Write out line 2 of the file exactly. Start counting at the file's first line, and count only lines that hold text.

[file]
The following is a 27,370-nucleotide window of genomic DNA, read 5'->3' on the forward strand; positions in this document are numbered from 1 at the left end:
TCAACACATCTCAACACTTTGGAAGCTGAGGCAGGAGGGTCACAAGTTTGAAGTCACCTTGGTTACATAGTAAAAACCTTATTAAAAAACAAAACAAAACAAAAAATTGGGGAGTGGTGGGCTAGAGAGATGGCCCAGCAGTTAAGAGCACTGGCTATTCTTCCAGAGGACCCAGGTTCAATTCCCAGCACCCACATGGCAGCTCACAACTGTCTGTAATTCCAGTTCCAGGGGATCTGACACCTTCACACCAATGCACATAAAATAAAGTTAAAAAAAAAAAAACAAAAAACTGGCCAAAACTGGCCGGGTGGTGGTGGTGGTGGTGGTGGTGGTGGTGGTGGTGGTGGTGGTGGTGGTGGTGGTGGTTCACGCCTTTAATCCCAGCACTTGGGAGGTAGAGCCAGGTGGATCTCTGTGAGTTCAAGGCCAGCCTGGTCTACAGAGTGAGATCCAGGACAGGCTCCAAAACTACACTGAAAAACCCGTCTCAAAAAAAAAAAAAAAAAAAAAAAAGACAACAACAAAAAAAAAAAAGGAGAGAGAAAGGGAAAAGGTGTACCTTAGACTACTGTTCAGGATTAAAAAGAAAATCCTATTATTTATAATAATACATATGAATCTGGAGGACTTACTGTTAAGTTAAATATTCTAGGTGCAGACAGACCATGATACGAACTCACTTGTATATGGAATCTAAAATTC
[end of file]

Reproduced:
TCAACACATCTCAACACTTTGGAAGCTGAGGCAGGAGGGTCACAAGTTTGAAGTCACCTTGGTTACATAGTAAAAACCTTATTAAAAAACAAAACAAAACAAAAAATTGGGGAGTGGTGGGCTAGAGAGATGGCCCAGCAGTTAAGAGCACTGGCTATTCTTCCAGAGGACCCAGGTTCAATTCCCAGCACCCACATGGCAGCTCACAACTGTCTGTAATTCCAGTTCCAGGGGATCTGACACCTTCACACCAATGCACATAAAATAAAGTTAAAAAAAAAAAAACAAAAAACTGGCCAAAACTGGCCGGGTGGTGGTGGTGGTGGTGGTGGTGGTGGTGGTGGTGGTGGTGGTGGTGGTGGTGGTGGTTCACGCCTTTAATCCCAGCACTTGGGAGGTAGAGCCAGGTGGATCTCTGTGAGTTCAAGGCCAGCCTGGTCTACAGAGTGAGATCCAGGACAGGCTCCAAAACTACACTGAAAAACCCGTCTCAAAAAAAAAAAAAAAAAAAAAAAAGACAACAACAAAAAAAAAAAAGGAGAGAGAAAGGGAAAAGGTGTACCTTAGACTACTGTTCAGGATTAAAAAGAAAATCCTATTATTTATAATAATACATATGAATCTGGAGGACTTACTGTTAAGTTAAATATTCTAGGTGCAGACAGACCATGATACGAACTCACTTGTATATGGAATCTAAAATTC